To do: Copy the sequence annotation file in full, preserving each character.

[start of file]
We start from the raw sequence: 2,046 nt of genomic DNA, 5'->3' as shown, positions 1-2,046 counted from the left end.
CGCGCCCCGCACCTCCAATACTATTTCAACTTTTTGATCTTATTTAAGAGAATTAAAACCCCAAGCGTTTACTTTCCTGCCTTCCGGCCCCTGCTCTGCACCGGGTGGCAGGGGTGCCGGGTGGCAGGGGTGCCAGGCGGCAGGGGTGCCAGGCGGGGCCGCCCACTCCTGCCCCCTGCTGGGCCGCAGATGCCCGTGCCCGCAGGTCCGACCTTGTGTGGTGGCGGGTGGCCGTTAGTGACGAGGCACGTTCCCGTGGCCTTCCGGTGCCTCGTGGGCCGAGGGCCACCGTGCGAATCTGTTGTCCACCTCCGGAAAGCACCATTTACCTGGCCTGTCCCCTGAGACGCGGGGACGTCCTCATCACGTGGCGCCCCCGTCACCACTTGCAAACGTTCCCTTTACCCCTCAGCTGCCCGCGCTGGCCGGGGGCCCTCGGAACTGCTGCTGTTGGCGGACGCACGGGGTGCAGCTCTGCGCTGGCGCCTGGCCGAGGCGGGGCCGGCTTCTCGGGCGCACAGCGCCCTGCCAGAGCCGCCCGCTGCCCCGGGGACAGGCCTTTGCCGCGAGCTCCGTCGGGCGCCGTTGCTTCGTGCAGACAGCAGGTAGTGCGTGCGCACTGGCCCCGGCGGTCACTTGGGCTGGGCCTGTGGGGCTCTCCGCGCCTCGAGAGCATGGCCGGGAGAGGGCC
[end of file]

We start from the raw sequence: 2,046 nt of genomic DNA, 5'->3' as shown, positions 1-2,046 counted from the left end.
CGCGCCCCGCACCTCCAATACTATTTCAACTTTTTGATCTTATTTAAGAGAATTAAAACCCCAAGCGTTTACTTTCCTGCCTTCCGGCCCCTGCTCTGCACCGGGTGGCAGGGGTGCCGGGTGGCAGGGGTGCCAGGCGGCAGGGGTGCCAGGCGGGGCCGCCCACTCCTGCCCCCTGCTGGGCCGCAGATGCCCGTGCCCGCAGGTCCGACCTTGTGTGGTGGCGGGTGGCCGTTAGTGACGAGGCACGTTCCCGTGGCCTTCCGGTGCCTCGTGGGCCGAGGGCCACCGTGCGAATCTGTTGTCCACCTCCGGAAAGCACCATTTACCTGGCCTGTCCCCTGAGACGCGGGGACGTCCTCATCACGTGGCGCCCCCGTCACCACTTGCAAACGTTCCCTTTACCCCTCAGCTGCCCGCGCTGGCCGGGGGCCCTCGGAACTGCTGCTGTTGGCGGACGCACGGGGTGCAGCTCTGCGCTGGCGCCTGGCCGAGGCGGGGCCGGCTTCTCGGGCGCACAGCGCCCTGCCAGAGCCGCCCGCTGCCCCGGGGACAGGCCTTTGCCGCGAGCTCCGTCGGGCGCCGTTGCTTCGTGCAGACAGCAGGTAGTGCGTGCGCACTGGCCCCGGCGGTCACTTGGGCTGGGCCTGTGGGGCTCTCCGCGCCTCGAGAGCATGGCCGGGAGAGGGCC